Inside the West Papua Resistance

The Organisasi Papua Merdeka (OPM) was first created in the 1960s by a group of comrades who called themselves West Papuan Freedom fighters. The organization was created to fight the Indonesian Army, which had occupied large parts of West Papua after the Dutch colonialists withdrew.

The movement grew rapidly in the late 1970s with fighters joining its ranks in all major provinces of West Papua. Their operations mainly consisted of attacking Indonesian patrols. Over the years it started to carry out more sophisticated  attacks on foreign mining companies, such as blowing up pipelines in the Grasberg mine in Freeport.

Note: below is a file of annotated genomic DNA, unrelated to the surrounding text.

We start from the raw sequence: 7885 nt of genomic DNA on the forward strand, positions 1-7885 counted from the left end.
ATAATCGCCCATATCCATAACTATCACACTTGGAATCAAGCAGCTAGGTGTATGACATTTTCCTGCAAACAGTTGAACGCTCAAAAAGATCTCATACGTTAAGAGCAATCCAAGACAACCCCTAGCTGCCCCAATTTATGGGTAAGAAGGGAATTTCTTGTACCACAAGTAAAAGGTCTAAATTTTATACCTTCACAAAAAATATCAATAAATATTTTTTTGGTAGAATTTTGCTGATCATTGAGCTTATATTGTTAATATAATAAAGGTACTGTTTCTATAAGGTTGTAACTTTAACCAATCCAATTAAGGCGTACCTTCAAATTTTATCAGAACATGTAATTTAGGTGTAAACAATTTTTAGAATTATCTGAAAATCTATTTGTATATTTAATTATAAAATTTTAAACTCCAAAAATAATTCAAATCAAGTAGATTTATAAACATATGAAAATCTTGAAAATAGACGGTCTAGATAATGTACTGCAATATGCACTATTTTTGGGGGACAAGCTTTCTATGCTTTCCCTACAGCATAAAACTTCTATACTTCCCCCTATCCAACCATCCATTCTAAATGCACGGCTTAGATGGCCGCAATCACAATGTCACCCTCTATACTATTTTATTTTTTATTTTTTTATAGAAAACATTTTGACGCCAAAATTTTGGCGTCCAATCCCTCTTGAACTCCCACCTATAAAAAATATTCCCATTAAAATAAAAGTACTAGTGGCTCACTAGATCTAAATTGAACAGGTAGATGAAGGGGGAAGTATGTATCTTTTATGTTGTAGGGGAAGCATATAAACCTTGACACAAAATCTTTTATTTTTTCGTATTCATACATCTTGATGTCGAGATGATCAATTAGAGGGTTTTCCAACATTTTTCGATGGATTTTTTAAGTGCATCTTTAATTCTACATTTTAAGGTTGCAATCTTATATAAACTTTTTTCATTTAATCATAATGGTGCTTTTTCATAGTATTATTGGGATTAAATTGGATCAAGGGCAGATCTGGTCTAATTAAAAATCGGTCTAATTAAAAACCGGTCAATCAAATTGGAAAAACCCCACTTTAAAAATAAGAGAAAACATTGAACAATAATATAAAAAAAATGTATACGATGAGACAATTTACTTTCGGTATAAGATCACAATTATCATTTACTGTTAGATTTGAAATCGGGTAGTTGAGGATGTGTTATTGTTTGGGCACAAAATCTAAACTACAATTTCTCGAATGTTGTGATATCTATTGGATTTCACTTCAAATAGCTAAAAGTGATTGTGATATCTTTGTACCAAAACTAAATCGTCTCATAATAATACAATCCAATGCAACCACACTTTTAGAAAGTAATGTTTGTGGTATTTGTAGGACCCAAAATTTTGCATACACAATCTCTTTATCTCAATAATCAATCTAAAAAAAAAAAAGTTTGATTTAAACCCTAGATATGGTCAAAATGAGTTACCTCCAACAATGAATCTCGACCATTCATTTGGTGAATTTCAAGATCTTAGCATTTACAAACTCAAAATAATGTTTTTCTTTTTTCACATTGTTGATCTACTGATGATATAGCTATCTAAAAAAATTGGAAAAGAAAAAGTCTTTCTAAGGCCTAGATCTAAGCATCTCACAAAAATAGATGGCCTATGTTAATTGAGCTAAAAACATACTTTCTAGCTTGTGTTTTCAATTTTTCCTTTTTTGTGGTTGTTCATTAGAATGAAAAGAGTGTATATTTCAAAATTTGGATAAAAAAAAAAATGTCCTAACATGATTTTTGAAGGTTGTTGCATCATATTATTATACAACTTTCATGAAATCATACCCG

It carried out assaults on civilian aircrafts in Timika, targeted foreign migrant workers, and kidnapped foreigners and journalists during the infamous Mapenduma incident.

The militant wing of the OPM allegedly had ties to former Libyan dictator Muammar Gaddaffi, who had also supplied weapons to the group. Some senior OPM Commanders underwent training in Libya in the 1990s.

The diplomatic wing of the OPM also received support from the government of Senegal in the 1990s and were permitted to open a mission in Dakar.

Today, the military wing has many splinter groups who operate independently.

Some factions have agreed to a truce with the Indonesian government; others continue to wage their guerrilla campaign.

Photojournalist Rohan Radheya  was allowed to follow elements of the military wing, visiting their headquarters deep within the jungles of West Papua.


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